Lies, Damn Lies, And Statistics Get Pro-Rand Paul Ad Pulled In KY
If a statewide task force on drug crime doesn't lead to an uptick in arrests, it's probably not a very good task force. But according to a recent ad from the First Amendment Alliance, Attorney General Jack Conway (D-KY) doesn't deserve your vote for Senate because there were more meth labs busted by law enforcement in 2009 — the year he announced a statewide drug task force — than in any previous year.
The ad claims Conway took years to create a task force he promised to found on day one; Conway's campaign maintains that "he began working on forming the task force on his first day in office but didn't announce it until nearly midway through his term." That argument could go on all day.
The insidious lie at the heart of this ad — the assertion that Jack Conway let Kentucky's meth problem double — is the kind of statistical manipulation that can be quite effective in a 30-second TV spot. Here's the relevant freeze-frame from the ad:
First of all, no responsible statistician would call this a "chart" because it doesn't even have a scale. (That's how they get away with placing "589" and "405" — a difference of 185 — in the same part of the screen, but putting "716" — which is only 127 units away from 589 — in the top third of the screen.) The dishonest presentation is no doubt part of the reason a Louisville television station has pulled the ad:
WDRB-41 in Louisville pulled an ad by a conservative political action group, saying it could not substantiate some claims it made.
Bill Lamb, president and general manager of the station, said in an interview, "We're not saying they were deliberately misleading, we're just saying that we and they weren't able to verify them."
An honest chart, like this one from the Kentucky state government's 2008 crime statistics (the last year available on their site), would also include data from earlier years that shows Kentucky's meth problem in full (we sketched in the 2009 statistic in red):
This graph still shows a dramatic uptick in meth lab busts during Jack Conway's tenure as Attorney General, so why manipulate the data? Maybe because more meth lab busts are, arguably, evidence of more effective enforcement strategies. Some of those strategies rely on federal funds to educate civilians in how to spot meth labs, as a column in the Louisville Courier-Journal by David Hawpe pointed out last summer (via Nexis):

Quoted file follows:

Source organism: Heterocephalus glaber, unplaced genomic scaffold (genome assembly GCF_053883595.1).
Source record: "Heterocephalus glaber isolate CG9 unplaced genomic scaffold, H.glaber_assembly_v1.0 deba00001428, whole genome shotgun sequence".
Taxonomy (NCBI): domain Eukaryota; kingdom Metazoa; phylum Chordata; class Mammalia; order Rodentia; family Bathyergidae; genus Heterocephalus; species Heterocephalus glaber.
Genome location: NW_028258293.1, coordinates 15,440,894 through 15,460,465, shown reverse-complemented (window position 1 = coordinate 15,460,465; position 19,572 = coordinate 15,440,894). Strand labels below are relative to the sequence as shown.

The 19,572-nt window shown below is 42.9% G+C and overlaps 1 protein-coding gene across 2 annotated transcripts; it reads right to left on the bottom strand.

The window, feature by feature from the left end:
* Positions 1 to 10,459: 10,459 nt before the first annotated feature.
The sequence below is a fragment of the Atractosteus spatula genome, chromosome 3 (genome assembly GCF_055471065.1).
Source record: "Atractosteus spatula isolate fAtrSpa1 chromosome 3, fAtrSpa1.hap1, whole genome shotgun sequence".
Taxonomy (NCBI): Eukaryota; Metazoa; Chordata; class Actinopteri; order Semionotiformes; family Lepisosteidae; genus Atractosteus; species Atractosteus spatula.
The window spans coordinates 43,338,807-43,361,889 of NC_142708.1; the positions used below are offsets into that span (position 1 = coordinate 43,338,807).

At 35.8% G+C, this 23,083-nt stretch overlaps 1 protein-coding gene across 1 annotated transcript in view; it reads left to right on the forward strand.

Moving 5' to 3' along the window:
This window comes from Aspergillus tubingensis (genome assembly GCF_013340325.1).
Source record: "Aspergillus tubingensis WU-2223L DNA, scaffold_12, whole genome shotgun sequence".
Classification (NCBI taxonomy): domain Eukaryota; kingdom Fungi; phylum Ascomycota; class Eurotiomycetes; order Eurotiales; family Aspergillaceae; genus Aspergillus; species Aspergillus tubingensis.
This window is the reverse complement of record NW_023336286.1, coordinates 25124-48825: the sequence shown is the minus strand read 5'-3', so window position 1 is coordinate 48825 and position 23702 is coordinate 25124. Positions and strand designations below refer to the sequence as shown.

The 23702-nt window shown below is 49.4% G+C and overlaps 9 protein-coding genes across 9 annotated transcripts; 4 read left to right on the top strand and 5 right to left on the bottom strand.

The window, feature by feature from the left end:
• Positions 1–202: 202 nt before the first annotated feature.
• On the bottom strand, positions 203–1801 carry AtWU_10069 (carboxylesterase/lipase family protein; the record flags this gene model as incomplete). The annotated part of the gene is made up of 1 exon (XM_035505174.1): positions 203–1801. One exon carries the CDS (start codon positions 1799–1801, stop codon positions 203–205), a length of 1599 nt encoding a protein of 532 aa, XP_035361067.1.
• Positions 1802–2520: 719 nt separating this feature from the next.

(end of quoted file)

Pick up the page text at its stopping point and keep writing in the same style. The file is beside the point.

While the rest of the state was seeing that downturn in meth busts a couple of years ago, the numbers in Louisville were going up. But that's both good and bad.
The good news is that Louisville received a $450,000 federal drug-fighting grant in 2007, most of which was to be used for educating folks about the meth business, including telltale signs that suggest the presence of a meth lab in the neighborhood. About 80 percent of the funds have been spent on awareness efforts, including public service announcements and billboards. Special emphasis has been placed on educating first responders and others who have reason to be out in the community.
As a result, says Louisville Metro Police drug specialist Sgt. Stan Salyards, 'We're identifying more meth labs, due to the public's help. The last three years we've been No. 1 in the state in meth labs found and cleaned up, and we will be No. 1 again this year.'
He's proud of that progress.
Those federal funds are liable to dry up if the First Amendment Alliance gets its way; Rand Paul is opposed to federal funding for drug enforcement.
This ad is cleverly engineered to steer public opinion against Jack Conway, and its sponsors surely paid good American money to run the spot. WDRB-41 in Louisville deserves praise for refusing that money when Conway's campaign brought the spot's inaccuracies to their attention. Other Kentucky stations should follow suit.
Read our full fact check of the ad HERE.